Match sub-expression

Use parentheses () to enclose the content you want to extract.

import re
content ='hello 12345 python'
result = re.match('^h\w{4}\s(\d+)\s\w+',content)
print(result.group())
print(result.group(1))
print(result.span())

Greedy match

The dot (.) can match any character (except the newline character). The asterisk ( ) represents an unlimited number of times to match the preceding character. The dot star (. ) combination can match any character, but the dot star (. ) will match as many characters as possible, which is considered a greedy match. The greedy matching expression ^h. (\d+)\s\w+ causes group(1 ) Will only get the number 7, because the dot star (.*) will take the matching characters as much as possible, so it swallows 1234, leaving only the number 5.

import re
content ='hello 12345 python'
result = re.match('^h.*(\d+)\s\w+',content)
print(result.group())
print(result.group(1))
print(result.span())
# hello 12345 python
# 5
# (0, 18)

Non-greedy match

Does the non-greedy matching pattern put a question mark after the dot? That is, the dot star (.*?) is a non-greedy match, and matches as few characters as possible

import re
content ='hello 12345 python'
result = re.match('^h.*?(\d+)\s\w+',content)
print(result.group())
print(result.group(1))
print(result.span())

Match modifier

Modifier

Description

re.I

Not case sensitive

re. L

Do localized identification matching

re. M

Multi-line matching, affects ^ and $

re. S

Match all characters including newline

import re
content ='''hello 12345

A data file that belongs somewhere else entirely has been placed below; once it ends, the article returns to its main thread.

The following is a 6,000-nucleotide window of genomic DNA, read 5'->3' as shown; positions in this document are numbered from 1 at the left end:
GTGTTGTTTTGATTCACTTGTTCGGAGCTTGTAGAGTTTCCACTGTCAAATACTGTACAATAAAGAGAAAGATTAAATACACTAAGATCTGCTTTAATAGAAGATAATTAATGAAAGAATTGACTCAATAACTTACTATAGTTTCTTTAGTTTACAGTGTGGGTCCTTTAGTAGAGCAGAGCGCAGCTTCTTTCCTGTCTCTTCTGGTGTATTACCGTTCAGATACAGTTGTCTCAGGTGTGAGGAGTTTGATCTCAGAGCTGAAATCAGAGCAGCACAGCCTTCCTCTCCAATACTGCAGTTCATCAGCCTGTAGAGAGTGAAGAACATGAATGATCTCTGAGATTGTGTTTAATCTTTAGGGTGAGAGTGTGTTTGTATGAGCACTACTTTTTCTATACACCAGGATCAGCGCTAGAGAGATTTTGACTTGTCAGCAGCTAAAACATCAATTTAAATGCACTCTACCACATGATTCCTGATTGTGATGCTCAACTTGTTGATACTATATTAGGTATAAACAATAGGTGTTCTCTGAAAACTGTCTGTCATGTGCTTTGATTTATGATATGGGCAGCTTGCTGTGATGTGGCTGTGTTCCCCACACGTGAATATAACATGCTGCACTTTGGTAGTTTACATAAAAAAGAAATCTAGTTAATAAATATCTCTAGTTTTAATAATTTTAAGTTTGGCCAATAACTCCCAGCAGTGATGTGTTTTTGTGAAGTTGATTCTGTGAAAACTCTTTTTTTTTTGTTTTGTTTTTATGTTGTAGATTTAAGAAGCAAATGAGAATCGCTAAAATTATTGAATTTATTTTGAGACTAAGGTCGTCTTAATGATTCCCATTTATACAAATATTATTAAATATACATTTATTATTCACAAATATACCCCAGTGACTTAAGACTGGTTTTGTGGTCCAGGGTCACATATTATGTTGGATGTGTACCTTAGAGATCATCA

python'''
result = re.match('^h.*?(\d+).*?n$',content,re.S)
print(result.group())
print(result.group(1))
print(result.span())

Match the entire string, until a matching object is found, and no matching object is found at the end of the match before returning to None

import re

result = re.search('\d+', "Search number: 1245")
if result:
    print(result.group())

findall

Match all content that conforms to the law and return a list containing the results

import re

rList = re.findall('\d+', "Find the number: 1 in 11112 when registering 1245")
for r in rList:
    print(r)
#1245
#11112
#1

sub

re.sub(pattern, repl, string, count=0, flags=0) Use repl to replace each matched substring in string and return the replaced string. When repl is a string, you can use/id or/g<id>,/g<name> to quote the group, but you cannot use the number 0. When repl is a method, this method should only accept one parameter (Match object) and return a string for replacement (groups cannot be quoted in the returned string). Count is used to specify the maximum number of replacements, if not specified, replace all.

import re
content ='hello12345python'
result = re.sub('\d',"",content)
print(result)
#hellopython
import re


def func(matchObj):
    if matchObj:
        return "python"

print(re.sub(r"\d+", func,'hello 123'))

split

Cut the string according to the match and return a list

import re

rList = re.split(r':|', "Find the number: 1245 1 in 11112 when registered")
for r in rList:
    print(r)
Reference: https://cloud.tencent.com/developer/article/1437127 Python Basics (15)-Regular Expressions-Cloud + Community-Tencent Cloud